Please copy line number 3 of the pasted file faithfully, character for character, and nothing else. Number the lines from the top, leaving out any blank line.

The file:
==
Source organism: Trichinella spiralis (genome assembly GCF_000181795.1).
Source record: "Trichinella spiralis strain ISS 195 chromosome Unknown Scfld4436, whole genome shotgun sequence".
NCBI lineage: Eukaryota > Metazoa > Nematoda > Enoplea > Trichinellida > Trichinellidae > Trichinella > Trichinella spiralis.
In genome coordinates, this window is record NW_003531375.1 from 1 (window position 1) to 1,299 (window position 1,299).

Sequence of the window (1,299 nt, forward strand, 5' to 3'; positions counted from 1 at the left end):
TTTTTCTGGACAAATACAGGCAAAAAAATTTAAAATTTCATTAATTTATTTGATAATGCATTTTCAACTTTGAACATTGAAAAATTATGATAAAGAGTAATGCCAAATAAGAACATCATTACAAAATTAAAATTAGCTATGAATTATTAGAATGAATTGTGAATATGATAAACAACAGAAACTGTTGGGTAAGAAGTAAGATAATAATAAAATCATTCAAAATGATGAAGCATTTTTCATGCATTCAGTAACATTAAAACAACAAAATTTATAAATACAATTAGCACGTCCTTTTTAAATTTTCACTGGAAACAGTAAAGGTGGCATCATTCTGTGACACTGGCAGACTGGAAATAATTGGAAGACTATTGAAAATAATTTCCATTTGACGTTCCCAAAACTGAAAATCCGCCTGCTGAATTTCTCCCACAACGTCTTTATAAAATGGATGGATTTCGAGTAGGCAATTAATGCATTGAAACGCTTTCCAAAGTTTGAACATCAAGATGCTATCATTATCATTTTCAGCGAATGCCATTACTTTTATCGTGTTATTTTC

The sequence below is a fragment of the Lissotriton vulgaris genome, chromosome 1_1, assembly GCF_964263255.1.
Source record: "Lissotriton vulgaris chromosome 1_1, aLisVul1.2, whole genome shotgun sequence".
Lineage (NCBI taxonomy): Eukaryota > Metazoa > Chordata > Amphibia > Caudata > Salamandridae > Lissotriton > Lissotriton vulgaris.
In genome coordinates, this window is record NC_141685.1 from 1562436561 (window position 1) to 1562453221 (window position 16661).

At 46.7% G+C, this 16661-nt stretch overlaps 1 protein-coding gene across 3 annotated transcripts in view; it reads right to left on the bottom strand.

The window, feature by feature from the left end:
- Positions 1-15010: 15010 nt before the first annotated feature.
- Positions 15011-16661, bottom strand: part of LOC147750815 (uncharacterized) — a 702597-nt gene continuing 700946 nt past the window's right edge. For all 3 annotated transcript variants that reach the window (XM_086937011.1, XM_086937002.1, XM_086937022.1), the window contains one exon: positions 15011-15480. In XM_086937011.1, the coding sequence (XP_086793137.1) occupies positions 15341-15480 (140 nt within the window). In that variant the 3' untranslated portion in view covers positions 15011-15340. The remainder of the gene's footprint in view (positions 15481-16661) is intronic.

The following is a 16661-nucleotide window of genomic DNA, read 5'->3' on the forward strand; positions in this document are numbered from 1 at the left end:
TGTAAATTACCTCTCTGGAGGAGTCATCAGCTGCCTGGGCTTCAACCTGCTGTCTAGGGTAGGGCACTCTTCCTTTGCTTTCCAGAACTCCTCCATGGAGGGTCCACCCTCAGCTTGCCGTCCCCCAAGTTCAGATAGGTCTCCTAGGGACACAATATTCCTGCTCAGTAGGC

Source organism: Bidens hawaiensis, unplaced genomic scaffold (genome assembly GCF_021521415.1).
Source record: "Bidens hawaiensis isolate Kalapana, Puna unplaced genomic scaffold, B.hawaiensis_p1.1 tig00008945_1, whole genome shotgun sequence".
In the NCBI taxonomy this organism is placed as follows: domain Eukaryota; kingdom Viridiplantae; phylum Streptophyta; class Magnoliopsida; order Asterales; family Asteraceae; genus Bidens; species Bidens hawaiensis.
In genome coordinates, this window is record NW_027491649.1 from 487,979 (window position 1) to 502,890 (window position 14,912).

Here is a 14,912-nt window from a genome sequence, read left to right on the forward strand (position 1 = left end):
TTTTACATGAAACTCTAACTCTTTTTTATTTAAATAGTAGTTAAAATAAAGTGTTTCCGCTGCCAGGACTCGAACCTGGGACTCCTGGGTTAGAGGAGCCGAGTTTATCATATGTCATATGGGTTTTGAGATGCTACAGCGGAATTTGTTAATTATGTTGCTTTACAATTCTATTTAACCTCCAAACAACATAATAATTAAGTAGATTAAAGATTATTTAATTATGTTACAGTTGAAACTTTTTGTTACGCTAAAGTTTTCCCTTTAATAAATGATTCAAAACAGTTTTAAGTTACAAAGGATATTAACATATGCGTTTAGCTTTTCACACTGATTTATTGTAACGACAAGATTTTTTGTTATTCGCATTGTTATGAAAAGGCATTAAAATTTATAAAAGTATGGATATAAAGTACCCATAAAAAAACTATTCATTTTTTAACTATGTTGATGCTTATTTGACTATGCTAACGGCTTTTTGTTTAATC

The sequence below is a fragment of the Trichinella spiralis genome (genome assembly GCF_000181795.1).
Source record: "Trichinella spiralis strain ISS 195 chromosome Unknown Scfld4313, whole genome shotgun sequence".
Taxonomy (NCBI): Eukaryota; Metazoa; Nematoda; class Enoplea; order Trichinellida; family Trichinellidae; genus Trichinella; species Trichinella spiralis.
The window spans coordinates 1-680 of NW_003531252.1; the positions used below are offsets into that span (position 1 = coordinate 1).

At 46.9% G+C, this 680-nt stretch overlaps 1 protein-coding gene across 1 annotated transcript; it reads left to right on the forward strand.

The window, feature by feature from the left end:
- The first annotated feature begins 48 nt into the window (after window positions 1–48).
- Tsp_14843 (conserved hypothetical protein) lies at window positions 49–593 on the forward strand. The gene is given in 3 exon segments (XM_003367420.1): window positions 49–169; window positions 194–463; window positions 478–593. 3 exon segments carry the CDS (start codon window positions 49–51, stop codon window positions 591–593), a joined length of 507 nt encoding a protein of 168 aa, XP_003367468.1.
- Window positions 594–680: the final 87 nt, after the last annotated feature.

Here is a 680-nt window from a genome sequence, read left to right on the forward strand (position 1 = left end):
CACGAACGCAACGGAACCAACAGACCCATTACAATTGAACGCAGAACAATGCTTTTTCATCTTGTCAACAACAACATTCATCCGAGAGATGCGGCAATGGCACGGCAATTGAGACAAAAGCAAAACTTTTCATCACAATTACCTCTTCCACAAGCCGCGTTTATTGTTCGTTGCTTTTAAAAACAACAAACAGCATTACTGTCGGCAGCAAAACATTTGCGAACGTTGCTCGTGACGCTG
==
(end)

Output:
NCBI lineage: Eukaryota > Metazoa > Nematoda > Enoplea > Trichinellida > Trichinellidae > Trichinella > Trichinella spiralis.